# Invariant Subspace Problem

• Aug 9th 2010, 09:30 PM
akolman
Invariant Subspace Problem
Hello, I need help with this problem

Let $\displaystyle A$ be a $\displaystyle n \times n$ matrix, $\displaystyle B$ a $\displaystyle k \times k$ and $\displaystyle X$ a $\displaystyle n \times k$ such that $\displaystyle AX=XB$.
Show:

1. $\displaystyle X$ is an invariant subspace relative to $\displaystyle A$.
2. If $\displaystyle X$ is of column rank $\displaystyle k$, the every eigenvalue of $\displaystyle B$ is an eigenvalue of $\displaystyle A$.

• Aug 20th 2010, 04:03 AM
halbard
Invariant Subspace Problem
Quote:

1. $\displaystyle X$ is an invariant subspace relative to $\displaystyle A$.
I suppose by this wording you mean that the subspace $\displaystyle \mathop{\textrm{Ran}}X$ is invariant under $\displaystyle A$?

Let $\displaystyle u\in\mathop{\textrm{Ran}}X$. Then $\displaystyle u=Xc$ for some $\displaystyle c\in\mathbb R^k$.

Hence $\displaystyle Au=AXc=XBc$ and so $\displaystyle Au\in\mathop{\textrm{Ran}}X$; $\displaystyle \mathop{\textrm{Ran}}X$ is therefore invariant under $\displaystyle A$.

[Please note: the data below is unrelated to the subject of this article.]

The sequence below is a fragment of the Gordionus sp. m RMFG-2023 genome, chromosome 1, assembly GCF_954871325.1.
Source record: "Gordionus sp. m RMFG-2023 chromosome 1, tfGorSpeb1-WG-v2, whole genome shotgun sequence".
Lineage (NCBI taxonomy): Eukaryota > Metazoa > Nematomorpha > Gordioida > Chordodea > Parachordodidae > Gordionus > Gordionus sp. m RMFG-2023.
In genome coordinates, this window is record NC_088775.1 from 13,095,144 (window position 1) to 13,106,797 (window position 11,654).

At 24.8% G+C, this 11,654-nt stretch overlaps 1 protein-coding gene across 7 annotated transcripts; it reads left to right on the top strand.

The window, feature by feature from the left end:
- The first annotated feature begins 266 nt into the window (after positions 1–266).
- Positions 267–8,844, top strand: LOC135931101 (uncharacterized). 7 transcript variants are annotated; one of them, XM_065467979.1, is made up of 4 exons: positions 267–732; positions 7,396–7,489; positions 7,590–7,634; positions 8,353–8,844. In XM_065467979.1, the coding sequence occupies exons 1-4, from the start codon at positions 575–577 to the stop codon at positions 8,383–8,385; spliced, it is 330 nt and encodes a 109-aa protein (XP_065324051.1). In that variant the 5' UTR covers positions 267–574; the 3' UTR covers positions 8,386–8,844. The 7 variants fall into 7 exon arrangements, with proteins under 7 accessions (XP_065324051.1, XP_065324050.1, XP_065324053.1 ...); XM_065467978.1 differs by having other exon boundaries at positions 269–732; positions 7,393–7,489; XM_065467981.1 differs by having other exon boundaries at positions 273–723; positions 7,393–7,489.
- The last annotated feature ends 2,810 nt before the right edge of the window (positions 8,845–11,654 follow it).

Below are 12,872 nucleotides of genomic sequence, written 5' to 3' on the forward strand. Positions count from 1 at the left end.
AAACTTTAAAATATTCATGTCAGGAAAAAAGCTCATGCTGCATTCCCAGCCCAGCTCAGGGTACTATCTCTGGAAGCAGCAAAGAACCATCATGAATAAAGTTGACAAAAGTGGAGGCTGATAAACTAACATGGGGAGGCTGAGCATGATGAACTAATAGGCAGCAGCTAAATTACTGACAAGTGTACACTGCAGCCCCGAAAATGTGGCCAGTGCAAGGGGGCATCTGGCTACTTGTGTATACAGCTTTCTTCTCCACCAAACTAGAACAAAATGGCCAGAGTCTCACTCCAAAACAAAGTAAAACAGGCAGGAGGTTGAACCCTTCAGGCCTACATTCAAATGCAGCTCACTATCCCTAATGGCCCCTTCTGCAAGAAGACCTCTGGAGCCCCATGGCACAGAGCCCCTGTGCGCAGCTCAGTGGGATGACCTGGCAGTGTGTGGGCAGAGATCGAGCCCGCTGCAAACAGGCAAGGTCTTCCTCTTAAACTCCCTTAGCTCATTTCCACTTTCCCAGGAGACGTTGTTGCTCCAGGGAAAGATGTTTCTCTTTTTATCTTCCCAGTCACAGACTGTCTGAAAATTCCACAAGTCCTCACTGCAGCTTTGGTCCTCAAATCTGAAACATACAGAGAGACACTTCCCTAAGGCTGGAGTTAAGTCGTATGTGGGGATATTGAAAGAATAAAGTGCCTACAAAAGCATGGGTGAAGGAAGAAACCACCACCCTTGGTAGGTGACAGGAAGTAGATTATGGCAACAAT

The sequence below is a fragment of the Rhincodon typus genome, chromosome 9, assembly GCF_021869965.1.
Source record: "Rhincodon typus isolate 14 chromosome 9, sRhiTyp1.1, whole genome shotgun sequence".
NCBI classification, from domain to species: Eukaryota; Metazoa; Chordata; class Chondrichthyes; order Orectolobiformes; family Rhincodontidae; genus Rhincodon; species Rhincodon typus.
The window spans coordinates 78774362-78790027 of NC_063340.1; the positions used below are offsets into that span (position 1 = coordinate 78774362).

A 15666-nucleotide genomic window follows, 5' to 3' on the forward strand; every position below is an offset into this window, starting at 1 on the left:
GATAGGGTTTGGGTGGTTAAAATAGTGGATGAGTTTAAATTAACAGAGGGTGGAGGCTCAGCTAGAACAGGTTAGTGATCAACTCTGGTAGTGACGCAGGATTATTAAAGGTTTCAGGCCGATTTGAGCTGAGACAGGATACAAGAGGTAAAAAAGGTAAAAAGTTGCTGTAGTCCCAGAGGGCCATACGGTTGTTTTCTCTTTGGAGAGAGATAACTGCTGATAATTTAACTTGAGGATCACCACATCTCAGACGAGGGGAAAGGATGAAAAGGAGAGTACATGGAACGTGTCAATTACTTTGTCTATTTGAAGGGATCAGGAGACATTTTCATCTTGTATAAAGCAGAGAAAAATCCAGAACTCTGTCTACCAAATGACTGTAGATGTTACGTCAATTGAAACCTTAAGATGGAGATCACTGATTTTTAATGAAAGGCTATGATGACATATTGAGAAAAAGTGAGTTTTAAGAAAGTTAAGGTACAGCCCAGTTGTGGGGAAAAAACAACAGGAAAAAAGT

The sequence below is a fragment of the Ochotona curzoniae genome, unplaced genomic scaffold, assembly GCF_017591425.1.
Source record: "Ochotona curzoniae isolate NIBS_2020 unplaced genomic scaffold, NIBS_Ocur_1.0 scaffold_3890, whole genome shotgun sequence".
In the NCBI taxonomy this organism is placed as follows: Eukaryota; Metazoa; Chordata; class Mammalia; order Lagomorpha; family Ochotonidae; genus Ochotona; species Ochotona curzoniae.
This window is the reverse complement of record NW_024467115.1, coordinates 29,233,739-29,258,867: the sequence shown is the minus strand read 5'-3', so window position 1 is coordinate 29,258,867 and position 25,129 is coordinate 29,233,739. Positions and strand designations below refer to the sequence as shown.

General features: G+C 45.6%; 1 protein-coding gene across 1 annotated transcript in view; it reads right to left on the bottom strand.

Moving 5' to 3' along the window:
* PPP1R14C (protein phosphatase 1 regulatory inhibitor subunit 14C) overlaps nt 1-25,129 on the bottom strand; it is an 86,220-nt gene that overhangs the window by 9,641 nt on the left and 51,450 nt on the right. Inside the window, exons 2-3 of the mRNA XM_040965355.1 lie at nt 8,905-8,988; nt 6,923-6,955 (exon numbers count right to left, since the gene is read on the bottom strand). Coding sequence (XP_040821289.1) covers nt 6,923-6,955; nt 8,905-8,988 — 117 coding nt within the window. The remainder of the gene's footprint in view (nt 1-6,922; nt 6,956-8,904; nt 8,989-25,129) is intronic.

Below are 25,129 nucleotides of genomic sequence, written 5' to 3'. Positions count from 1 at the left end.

Quote:

2. If $\displaystyle X$ is of column rank $\displaystyle k$, the every eigenvalue of $\displaystyle B$ is an eigenvalue of $\displaystyle A$.
The condition on the column rank implies that if $\displaystyle v\in\mathbb R^k$ is non-zero then $\displaystyle Xv$ is also non-zero.

Now let $\displaystyle \lambda$ be an eigenvalue of $\displaystyle B$ with non-zero eigenvector $\displaystyle v\in\mathbb R^k$.

Let $\displaystyle u=Xv$ so that, by the remark above, $\displaystyle u$ is non-zero. Then

$\displaystyle Au=AXv=XBv=X(\lambda v)=\lambda Xv=\lambda u$.

Since $\displaystyle u$ is non-zero, clearly $\displaystyle \lambda$ is an eigenvalue of $\displaystyle A$.